Kalanga or Karanga: What’s in a name?


ABOUT 40km north of Plumtree Town is a place called Tokwana Village in Bulilima District.
In Tokwana Village is a ‘hidden treasure’ called Luswingo.
It is a small ancient city, a stone structure with the same chevron pattern like Khami and Great Zimbabwe, although it looks abandoned.
According to prominent historian and retired journalist, Saul Gwakuba Ndlovu, Luswingo’s original name is Tandabagwana.
The Patriot visited Luswingo recently where a Kalanga cultural festival was underway and Sotsha Moyo, together with Botswana-based musician, Ndingo Johwa, were some of the major highlights.
And it is at the festival we came across 82-year-old Mugarapasi Mlalazi from Tokwana Village, Ward Four.
He spoke of one whiteman who once tried to settle right at the heart of Luswingo, but eventually left because he would constantly come across ‘strange things’.
But it was not just the story of the whiteman we found interesting, but the linkages pertaining to BaKalanga, MaKaranga and the Nguni people in general.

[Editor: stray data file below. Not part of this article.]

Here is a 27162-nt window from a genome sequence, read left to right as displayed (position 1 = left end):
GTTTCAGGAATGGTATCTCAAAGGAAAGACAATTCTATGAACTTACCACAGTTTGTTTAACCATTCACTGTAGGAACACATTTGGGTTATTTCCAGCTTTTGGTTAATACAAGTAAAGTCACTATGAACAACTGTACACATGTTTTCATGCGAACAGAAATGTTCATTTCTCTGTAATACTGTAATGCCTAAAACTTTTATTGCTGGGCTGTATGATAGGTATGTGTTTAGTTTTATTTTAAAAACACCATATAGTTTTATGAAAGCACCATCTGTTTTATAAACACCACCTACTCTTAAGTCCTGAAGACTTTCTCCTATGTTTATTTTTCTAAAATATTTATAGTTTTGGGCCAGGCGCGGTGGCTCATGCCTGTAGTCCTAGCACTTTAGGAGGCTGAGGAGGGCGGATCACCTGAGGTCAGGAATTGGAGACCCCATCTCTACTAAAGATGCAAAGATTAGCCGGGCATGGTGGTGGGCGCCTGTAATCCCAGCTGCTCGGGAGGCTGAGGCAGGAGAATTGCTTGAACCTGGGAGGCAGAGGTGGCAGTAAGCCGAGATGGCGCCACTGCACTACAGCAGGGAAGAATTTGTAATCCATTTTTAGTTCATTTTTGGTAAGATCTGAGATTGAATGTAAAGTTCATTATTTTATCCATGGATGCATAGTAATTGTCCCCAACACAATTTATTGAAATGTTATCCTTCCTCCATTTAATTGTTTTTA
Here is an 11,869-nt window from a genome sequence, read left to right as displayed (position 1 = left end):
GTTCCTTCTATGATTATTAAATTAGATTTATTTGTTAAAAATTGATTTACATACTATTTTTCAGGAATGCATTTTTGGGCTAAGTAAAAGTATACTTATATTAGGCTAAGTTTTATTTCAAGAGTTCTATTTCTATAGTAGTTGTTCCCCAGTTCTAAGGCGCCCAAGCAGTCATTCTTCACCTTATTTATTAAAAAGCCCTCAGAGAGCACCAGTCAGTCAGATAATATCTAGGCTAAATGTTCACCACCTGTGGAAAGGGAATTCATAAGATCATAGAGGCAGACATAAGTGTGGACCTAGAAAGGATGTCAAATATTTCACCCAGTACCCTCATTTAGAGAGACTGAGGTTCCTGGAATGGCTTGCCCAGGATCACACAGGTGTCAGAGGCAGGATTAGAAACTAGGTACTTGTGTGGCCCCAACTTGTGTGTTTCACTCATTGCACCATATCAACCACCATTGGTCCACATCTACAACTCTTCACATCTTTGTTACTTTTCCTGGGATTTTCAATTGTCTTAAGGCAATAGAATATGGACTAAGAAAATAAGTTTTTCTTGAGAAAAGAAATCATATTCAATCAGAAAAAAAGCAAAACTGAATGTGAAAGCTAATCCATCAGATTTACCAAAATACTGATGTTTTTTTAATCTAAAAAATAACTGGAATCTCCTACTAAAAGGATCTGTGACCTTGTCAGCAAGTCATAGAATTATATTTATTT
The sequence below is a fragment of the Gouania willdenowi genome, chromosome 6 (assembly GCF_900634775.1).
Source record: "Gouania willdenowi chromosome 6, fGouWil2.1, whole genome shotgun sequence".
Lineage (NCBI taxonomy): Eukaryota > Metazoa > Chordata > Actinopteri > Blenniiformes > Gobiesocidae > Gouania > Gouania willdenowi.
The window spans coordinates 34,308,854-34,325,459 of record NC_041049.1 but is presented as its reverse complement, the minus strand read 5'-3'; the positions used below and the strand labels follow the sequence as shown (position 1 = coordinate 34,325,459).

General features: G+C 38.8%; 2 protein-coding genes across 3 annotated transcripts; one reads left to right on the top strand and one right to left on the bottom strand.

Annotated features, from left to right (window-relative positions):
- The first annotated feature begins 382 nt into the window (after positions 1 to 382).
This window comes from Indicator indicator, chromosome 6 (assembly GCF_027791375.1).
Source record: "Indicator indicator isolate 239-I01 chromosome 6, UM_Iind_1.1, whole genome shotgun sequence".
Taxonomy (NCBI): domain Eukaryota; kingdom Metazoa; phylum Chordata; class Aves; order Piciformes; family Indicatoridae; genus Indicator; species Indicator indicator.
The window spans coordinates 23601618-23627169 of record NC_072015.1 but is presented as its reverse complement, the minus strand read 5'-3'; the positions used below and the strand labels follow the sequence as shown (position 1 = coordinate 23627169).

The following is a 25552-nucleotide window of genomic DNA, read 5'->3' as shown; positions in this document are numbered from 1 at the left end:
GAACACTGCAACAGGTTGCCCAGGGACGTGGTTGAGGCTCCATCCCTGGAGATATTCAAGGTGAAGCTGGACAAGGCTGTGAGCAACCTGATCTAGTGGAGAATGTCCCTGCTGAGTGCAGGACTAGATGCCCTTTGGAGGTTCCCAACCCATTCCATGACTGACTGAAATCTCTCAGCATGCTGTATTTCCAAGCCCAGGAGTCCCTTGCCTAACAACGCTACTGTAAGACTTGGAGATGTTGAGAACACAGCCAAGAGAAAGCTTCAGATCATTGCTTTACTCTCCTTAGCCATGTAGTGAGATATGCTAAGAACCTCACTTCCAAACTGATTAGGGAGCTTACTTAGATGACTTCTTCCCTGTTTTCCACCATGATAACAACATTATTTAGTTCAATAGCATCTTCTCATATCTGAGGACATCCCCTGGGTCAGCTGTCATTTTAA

For the record, there is no tribe in Zimbabwe called ‘Ndebele’ as we shall show in this article because ‘AmaNdebele’ is simply a creation of King Mzilikazi.
In Luswingo, and according to Mlalazi, BaKalanga and MaKaranga are one people, particularly when one looks at the similarities of the stone structures like Maphungubgwe, Great Zimbabwe, Khami, Dhlodhlo, Luswingo and Domboshaba in Botswana, among others.
His main worry, however, was that Luswingo seems to have been ‘forgotten’ by the powers that be, particularly as a world heritage site that can contribute significantly to the tourism sector.
“We were born and grew up here in Tokwana, but the truth is we do not know much about Luswingo, especially the people who used to occupy it,” he said.
“However, we came to a conclusion that the same people who built Luswingo could be the same people or are related to the people who built other stone structures such as the Great Zimbabwe and Khami.
Apparently, as we conversed, this writer realised that while Mlalazi spoke in Kalanga, there were some traces of ChiKaranga, but none of isiNdebele, yet you find many BaKalanga aligning themselves to Nguni ways, customs and traditions.